If anything can be attributed here as a guiding force in the music (other than Miles Davis), it is the rhythm section of Jack DeJohnette and Michael Henderson. Coming off of playing with Aretha Franklin and other R&B groups as opposed to having a jazz background makes Henderson the most unique element of Miles' band. It explains why Henderson is able to lay down such badass bass lines, with a style that no trained jazz player could achieve. He would have a tremendous influence on Davis, and would continue to play in his band for seven years. At times, he and DeJohnette fall into a meditative groove, while the other players have a free form freakout on top of the beat. There are also plenty of moments where the rhythm duo is working together to make the most fucked-up broken rhythms that Squarepusher could only dream of. Overall, their sound is much more aggressive and goes deeper into rhythmic experimentation than DeJohnette's playing with previous bassist Dave Holland. They are able to tear rhythm from its roots, and dissect it in ways that would make laptop musicians feel worthless while shaking their ass at the same time. DeJohnette's drums rock, without a trace of a jazzy swing or Sunny Murray's "rolling-blankets-of-sound" style of drumming.
Each one of these players is able to be ferocious and will blow your head off when the time is right, but they also know about patience, subtlety, and the fine art of being funky. They are often playing their instruments as hard as they can and maintain the intensity as though their set were an endurance test. Although each band member stops periodically, there are rarely ever breaks in the sets. Rather than playing song after song, this band sets out on long journeys that unfold over the course of an entire set. As "out there" as this music ever gets, it's far from a total freakout noise explosion, and it may make you want to dance.
What I'm describing might sound like some of the worst music ever, but it's not. It sounds more like Bitches Brew on amphetamines. Unfortunately, this music was one of the elements that paved the way for jazz fusion and jam bands, but these reference points were not in existence when this music was made (nor does it sound like it). This music maintains a feeling of freshness and excitement that comes from a band fully aware of the fact that they were covering new musical territory. Much like the live music of Can or the Soft Machine, it's very easy to get lost in this music, and there's never any telling when a piece is going to end. Releasing these shows in their entirety wasn't Davis' intention, but after listening to these lengthy performances, I realize this is how this music needs to be approached. Live-Evil's inevitable flaw was trying to break this music up and focus on the individual songs. Although many songs are repeated from performance to performance, the nature of what they're doing makes each show incredibly diverse and keeps this box set from feeling monotonous (but the casual Miles Davis listener may find this incredibly monotonous, and even I wouldn't recommend listening to multiple shows in a row). This is one of the best bands Miles Davis played with, and this documentation of them is crucial. They have the ridiculous skill in their playing that should immediately make them fall into the progressive rock genre, which as cool as prog rock is, it also happens to be notoriously dorky. But they're as funky as James Brown and never pretentious with their musical ability (Embrace it now, all of them would go on to do very dorky things by the mid-'70s). Conceptually, it's more in line with Jackie-O Motherfucker and Sunburned Hand of the Man than Frank Zappa or Mahavishnu Orchestra. Although Davis' free form rock freakouts probably have an influence on all four of these acts, it sounds like none of them. His band is soulful, never clinical or overly avant-garde, yet is just as heavily invested in free improvisation and sonic experimentation as the most avant-garde players of the time. This era of Miles Davis represents a rare occurrence when the most musically challenging is embraced among the masses, the most complex crosses paths with the most ass-shakin.' Call it what you will, but 98% of musicians would dream of making something the likes of which the world has never heard. In most cases, if they're truly making something new, it's going to be far too weird and alienating to be embraced amongst a large audience. These four nights show Miles Davis as a man able to break down that barrier and find a common ground between artsy free improvisation and music that rocks.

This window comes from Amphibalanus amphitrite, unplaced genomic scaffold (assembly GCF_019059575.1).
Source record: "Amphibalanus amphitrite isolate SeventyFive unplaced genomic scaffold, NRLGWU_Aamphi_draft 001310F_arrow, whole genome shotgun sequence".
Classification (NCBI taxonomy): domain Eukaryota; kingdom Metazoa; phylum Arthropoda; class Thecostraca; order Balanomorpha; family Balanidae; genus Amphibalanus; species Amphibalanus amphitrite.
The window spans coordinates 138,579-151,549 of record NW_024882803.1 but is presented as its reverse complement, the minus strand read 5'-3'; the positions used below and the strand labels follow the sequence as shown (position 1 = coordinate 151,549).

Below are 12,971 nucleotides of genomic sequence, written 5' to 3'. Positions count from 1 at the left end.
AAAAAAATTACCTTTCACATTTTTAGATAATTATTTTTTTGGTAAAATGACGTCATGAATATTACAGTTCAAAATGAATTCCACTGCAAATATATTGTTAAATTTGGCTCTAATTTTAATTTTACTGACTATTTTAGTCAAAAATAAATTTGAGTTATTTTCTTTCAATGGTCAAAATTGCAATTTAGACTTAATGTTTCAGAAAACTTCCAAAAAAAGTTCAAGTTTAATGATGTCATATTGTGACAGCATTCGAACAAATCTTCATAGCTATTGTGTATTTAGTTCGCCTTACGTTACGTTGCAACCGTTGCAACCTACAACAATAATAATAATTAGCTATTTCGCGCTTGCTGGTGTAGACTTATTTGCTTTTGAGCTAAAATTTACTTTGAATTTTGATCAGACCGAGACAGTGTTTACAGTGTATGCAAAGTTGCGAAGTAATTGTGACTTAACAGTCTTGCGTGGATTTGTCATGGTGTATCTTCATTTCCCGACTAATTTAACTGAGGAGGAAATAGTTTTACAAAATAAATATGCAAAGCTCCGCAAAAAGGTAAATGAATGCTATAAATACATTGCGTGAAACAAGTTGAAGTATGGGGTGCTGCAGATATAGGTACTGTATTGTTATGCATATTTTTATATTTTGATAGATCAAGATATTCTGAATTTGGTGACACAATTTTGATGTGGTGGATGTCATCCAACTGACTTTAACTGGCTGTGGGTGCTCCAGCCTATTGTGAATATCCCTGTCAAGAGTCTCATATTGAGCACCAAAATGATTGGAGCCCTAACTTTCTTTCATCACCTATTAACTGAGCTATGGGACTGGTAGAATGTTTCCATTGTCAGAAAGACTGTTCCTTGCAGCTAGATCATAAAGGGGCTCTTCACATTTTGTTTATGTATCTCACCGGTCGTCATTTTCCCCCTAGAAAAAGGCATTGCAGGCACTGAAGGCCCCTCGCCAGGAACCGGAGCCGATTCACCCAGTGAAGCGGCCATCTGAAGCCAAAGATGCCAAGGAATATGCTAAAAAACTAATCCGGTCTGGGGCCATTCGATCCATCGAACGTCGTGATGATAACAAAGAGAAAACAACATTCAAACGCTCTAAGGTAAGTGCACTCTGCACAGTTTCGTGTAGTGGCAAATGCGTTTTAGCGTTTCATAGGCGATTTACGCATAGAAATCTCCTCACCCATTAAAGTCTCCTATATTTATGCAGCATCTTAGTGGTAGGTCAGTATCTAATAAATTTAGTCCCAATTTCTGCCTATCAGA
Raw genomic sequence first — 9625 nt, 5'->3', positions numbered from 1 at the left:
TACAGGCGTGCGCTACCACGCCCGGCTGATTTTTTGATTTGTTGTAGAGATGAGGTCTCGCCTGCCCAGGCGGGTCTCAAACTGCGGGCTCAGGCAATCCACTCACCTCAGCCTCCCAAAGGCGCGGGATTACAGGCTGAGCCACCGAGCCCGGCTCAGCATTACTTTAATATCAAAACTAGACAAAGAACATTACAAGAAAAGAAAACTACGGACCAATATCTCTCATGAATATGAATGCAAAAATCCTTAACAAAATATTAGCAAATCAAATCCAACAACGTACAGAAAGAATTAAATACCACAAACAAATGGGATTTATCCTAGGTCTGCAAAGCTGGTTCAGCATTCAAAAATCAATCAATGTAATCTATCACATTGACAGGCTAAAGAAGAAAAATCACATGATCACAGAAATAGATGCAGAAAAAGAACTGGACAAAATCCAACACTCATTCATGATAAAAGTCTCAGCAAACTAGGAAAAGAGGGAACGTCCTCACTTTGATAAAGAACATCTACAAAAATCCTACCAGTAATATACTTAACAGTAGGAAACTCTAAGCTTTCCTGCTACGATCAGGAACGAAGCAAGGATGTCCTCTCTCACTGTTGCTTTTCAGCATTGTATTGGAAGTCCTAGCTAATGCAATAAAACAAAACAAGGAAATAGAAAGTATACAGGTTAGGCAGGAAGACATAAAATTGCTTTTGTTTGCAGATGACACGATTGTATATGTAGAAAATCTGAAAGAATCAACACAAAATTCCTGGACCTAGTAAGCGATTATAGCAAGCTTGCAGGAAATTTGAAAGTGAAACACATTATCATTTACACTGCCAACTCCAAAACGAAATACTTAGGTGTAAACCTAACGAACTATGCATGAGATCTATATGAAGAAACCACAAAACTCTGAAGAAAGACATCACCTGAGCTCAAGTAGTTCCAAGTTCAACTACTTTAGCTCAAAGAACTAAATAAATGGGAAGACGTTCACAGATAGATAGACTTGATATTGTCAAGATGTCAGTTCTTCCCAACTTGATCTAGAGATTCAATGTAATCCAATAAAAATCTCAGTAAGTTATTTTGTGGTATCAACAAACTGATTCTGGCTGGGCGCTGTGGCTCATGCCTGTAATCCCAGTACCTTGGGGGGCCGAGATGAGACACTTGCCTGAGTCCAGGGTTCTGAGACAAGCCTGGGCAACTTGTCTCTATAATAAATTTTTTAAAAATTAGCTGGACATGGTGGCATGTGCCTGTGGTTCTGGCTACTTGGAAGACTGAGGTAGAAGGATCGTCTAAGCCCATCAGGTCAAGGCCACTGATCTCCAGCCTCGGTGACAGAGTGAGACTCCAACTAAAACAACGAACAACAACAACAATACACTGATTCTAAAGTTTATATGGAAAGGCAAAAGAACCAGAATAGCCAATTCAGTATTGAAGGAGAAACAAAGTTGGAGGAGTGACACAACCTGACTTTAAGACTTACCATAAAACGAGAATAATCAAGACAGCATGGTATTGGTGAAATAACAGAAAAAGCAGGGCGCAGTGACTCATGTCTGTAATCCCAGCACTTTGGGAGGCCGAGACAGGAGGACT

DISC 1: WEDNESDAY, DECEMBER 16 (1ST SET):
3. What I Say
4. Improvisation #1
DISC 2: THURSDAY, DECEMBER 17 (2ND SET):
1. What I Say
2. Honky Tonk
3. It's About Time
4. Improvisation #2
DISC 3: FRIDAY, DECEMBER 18 (2ND SET):
2. Honky Tonk
3. What I Say
DISC 4: FRIDAY, DECEMBER 18 (3RD SET):
2. Honky Tonk
3. What I Say
5. Improvisation #3
DISC 5: SATURDAY, DECEMBER 19 (2ND SET):
2. Honky Tonk
3. What I Say
DISC 6: SATURDAY, DECEMBER 19 (3RD SET):
2. Improvisation #4
5. It's About Time